BLITZER: At issue is this woman: Marta Mercado, from Guatemala, who was then in the United States illegally. Through an aide, Chavez says she let Mercado stay in her home out of compassion, and did not know at the time she was in the country illegally.

MARTA MERCADO, FMR. CHAVEZ HOME RESIDENT: And so I cannot be sure when she knew that I was illegal.

BLITZER: Critics, already angered by her position against affirmative action and an increase in the minimum wage, are using this latest controversy to build opposition to Chavez's confirmation.

GERALD MCENTEE, PRESIDENT, AFSCME: Every time we look at her record and see more of her record, we believe, for working families, it's more negative. You know, it's not more positive.

BLITZER: A spokesman for Massachusetts Sen. Ted Kennedy, the ranking Democrat on the committee which will hold the Chavez confirmation hearings, says this, quote: "These new disclosures are very disturbing. The cloud over her nomination is certainly getting darker."

Wolf Blitzer, CNN, Washington.


ANNOUNCER: Teachers, make the most of CNN NEWSROOM with our free daily classroom guide to the program. There you'll find a rundown of each day's show so you choose just the program segments that fit your lesson plan. Plus, there are discussion questions and activities, and the guide highlights key people, places and news terms. Each day, find hot links to other online resources and previews of upcoming desk segments. It's all at this Web address, where you can also sign up to have the guide automatically e-mailed directly to you each day. It's easy, it's free, it's your curriculum connection to the news. After all, the news never stops, and neither does learning.

HAYNES: When most patients visit the doctor, they'd like to spend as much time as possible with their doctor. In fact, there was a time when physicians came to you. They made house calls. Today, that kind of personal attention is a rarity.

In the early 1970s, HMOs came about as a way to manage the health care system in the United States. Managed care calls for a system of health care that aims to control costs by controlling fees for service, monitoring the need for medical procedures, and stressing preventative care.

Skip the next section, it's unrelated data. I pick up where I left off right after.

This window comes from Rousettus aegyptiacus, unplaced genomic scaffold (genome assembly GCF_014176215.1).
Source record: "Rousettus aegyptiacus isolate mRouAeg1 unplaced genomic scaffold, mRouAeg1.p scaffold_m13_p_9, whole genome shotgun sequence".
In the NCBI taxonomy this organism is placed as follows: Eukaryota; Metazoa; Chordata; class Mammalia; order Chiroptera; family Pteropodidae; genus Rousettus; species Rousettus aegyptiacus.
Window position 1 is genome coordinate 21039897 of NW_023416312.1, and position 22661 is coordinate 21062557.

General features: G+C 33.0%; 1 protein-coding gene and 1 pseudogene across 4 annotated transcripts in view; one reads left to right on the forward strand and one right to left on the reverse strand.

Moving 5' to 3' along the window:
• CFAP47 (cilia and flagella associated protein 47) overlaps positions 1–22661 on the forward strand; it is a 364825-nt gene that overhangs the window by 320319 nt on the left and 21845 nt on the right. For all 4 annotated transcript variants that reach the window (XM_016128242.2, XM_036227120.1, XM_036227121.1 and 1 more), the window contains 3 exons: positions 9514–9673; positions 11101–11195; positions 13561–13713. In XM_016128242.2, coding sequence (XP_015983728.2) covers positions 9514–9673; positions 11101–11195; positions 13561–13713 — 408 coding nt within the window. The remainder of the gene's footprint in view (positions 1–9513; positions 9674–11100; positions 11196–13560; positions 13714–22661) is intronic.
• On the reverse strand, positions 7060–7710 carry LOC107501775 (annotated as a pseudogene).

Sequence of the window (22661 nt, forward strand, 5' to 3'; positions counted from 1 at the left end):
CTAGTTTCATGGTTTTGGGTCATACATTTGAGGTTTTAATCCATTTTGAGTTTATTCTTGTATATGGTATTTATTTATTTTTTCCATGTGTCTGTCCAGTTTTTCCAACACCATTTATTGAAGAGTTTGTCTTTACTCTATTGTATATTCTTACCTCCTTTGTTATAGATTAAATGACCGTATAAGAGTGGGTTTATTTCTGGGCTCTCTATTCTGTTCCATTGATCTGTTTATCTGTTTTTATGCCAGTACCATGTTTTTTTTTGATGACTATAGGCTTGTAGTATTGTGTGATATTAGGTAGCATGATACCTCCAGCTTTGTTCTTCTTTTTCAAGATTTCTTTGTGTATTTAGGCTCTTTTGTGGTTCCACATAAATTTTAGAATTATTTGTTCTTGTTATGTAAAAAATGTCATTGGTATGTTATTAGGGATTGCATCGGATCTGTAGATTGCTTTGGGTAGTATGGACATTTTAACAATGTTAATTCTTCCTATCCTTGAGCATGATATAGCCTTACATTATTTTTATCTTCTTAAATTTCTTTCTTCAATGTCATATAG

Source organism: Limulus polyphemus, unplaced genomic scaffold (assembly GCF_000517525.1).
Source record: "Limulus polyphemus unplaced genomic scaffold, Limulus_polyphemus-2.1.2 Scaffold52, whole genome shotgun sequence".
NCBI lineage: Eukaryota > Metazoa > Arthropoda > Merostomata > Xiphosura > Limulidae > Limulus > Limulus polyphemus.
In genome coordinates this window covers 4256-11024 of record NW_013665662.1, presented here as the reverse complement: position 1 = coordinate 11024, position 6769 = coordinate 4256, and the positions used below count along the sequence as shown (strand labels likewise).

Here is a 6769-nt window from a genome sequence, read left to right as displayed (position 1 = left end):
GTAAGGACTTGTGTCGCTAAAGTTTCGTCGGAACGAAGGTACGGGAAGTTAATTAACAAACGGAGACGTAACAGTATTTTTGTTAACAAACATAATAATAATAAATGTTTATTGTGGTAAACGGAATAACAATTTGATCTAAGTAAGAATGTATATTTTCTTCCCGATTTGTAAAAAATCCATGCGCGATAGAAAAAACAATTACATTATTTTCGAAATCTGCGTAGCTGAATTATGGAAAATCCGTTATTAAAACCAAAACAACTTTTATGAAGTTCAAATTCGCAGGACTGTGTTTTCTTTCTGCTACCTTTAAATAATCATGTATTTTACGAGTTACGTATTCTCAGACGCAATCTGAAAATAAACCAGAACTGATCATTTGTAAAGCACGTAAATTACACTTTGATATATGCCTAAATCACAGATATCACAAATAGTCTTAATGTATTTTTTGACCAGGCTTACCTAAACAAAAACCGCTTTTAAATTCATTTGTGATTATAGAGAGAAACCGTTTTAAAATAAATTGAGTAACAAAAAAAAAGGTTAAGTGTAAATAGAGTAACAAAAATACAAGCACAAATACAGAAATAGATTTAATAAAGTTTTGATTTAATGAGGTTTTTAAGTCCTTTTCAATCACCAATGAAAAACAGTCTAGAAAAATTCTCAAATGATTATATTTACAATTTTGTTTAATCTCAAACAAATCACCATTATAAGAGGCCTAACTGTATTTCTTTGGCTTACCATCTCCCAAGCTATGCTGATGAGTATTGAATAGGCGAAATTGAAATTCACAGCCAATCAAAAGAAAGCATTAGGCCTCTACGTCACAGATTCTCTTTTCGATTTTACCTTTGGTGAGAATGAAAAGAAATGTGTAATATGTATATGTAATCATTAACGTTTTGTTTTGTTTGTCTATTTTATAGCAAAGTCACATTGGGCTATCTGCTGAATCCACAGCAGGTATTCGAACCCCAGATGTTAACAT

Many patients under managed care say they're not getting enough time with their doctors. But as Rusty Dornin reports, some are finding a way to change that.


DR. HERB BROSBE, PHYSICIAN: I'm coming to you, that's pretty impressive, don't you think?

RUSTY DORNIN, CNN CORRESPONDENT (voice-over): When Dr. Herb Brosbe takes a pulse these days, it's an old-fashioned house call. Brosbe quit his physicians group after feeling pressure, he says, to increase efficiency, which he claims cost his patients time and quality care.

BROSBE: There's a difference between treating a patient and caring for a patient.

DORNIN: He's not alone. As doctors struggle with the problem of money versus time spent with patients, some are prescribing alternatives. Stuart Berman made his appointment at the last minute.

UNIDENTIFIED MALE: Those are pretty equal, and then wrist up.

DORNIN: But he'll get 90 minutes with his doctor today, along with 10 other patients with similar problems -- a group appointment.

STUART BERMAN, PATIENT: Even though there were a bunch of other people around, I was having the time to describe what happened, what's going on with my particular illness.

DORNIN: Patients have their vitals taken individually.

UNIDENTIFIED FEMALE: What problem did you want Dr. Liu (ph) to discuss today?

DORNIN: And can schedule a one-on-one with the doctor after the group.

Group appointment advocate and psychologist Ed Noffsinger says it gets doctors and patients off the clock.

ED NOFFSINGER, GROUP APPOINTMENT CREATOR: It's almost unheard of in this day and age to be able sit down with your doctor for 90 minutes. And, granted, there's other people in the room, and, granted, there's some tradeoffs in terms of confidentiality because other people are there, but it really brings back that old-time relationship.

DORNIN: Patients say it's not just the relationship with their doctor. After all, misery sometimes likes a little company.

DAVID FALUSECK, PATIENT: It always helps me when I see someone that's worse off than I am.

GLORIA RHODES, PATIENT: It's good to have your private time with your physician, but you do learn other things from other people's experiences.

DORNIN (on camera): Experiences never spoken of in a crowded waiting room, and one way some are finding to beat the rush of the modern medical appointment.

Rusty Dornin, CNN, San Francisco.


HAYNES: Moving on now, attention deficit disorder, or ADD, is a behavioral syndrome that affects many children. Its symptoms include inattention and distractibility, restlessness, and difficulty concentrating on one thing. Although the cause of hyperactivity is unknown, doctors have found the stimulant Ritalin helps treat children with the disorder.

As Linda Ciampa tells us, some college students are misusing Ritalin, and the ramifications could be deadly.


LINDA CIAMPA, CNN MEDICAL CORRESPONDENT (voice-over): When Marly Malm began college, she struggled to pass her courses. But when a classmate gave her a sample of the drug Ritalin, things changed.